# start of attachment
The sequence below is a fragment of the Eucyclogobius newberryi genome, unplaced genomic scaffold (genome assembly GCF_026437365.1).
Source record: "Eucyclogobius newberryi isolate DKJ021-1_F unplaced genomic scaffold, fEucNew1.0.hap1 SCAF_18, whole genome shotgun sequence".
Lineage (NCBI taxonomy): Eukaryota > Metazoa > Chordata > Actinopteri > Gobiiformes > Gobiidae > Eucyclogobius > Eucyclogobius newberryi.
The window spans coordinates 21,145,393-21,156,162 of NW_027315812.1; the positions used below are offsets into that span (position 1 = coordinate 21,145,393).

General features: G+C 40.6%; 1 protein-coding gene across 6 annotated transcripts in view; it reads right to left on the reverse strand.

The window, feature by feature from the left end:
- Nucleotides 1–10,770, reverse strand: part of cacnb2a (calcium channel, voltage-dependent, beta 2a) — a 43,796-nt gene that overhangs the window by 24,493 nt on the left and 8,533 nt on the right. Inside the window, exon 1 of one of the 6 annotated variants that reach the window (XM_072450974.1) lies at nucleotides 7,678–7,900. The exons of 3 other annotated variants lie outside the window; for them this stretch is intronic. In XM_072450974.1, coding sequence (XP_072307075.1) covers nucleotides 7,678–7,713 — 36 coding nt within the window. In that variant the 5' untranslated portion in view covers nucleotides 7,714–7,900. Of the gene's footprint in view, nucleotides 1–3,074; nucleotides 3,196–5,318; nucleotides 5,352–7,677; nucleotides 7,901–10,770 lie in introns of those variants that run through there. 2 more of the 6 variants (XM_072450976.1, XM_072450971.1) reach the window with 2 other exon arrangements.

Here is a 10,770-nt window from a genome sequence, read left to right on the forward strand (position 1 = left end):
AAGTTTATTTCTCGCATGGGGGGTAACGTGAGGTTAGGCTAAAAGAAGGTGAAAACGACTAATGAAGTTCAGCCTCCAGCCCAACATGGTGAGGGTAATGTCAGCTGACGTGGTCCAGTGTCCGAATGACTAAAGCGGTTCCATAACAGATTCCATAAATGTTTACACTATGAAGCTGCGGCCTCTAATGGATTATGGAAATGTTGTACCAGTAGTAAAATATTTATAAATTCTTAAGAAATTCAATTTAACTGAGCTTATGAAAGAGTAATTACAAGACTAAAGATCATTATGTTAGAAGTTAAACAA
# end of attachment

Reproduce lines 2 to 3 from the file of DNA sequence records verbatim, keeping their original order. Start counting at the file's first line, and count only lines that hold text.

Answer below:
Source record: "Eucyclogobius newberryi isolate DKJ021-1_F unplaced genomic scaffold, fEucNew1.0.hap1 SCAF_18, whole genome shotgun sequence".
Lineage (NCBI taxonomy): Eukaryota > Metazoa > Chordata > Actinopteri > Gobiiformes > Gobiidae > Eucyclogobius > Eucyclogobius newberryi.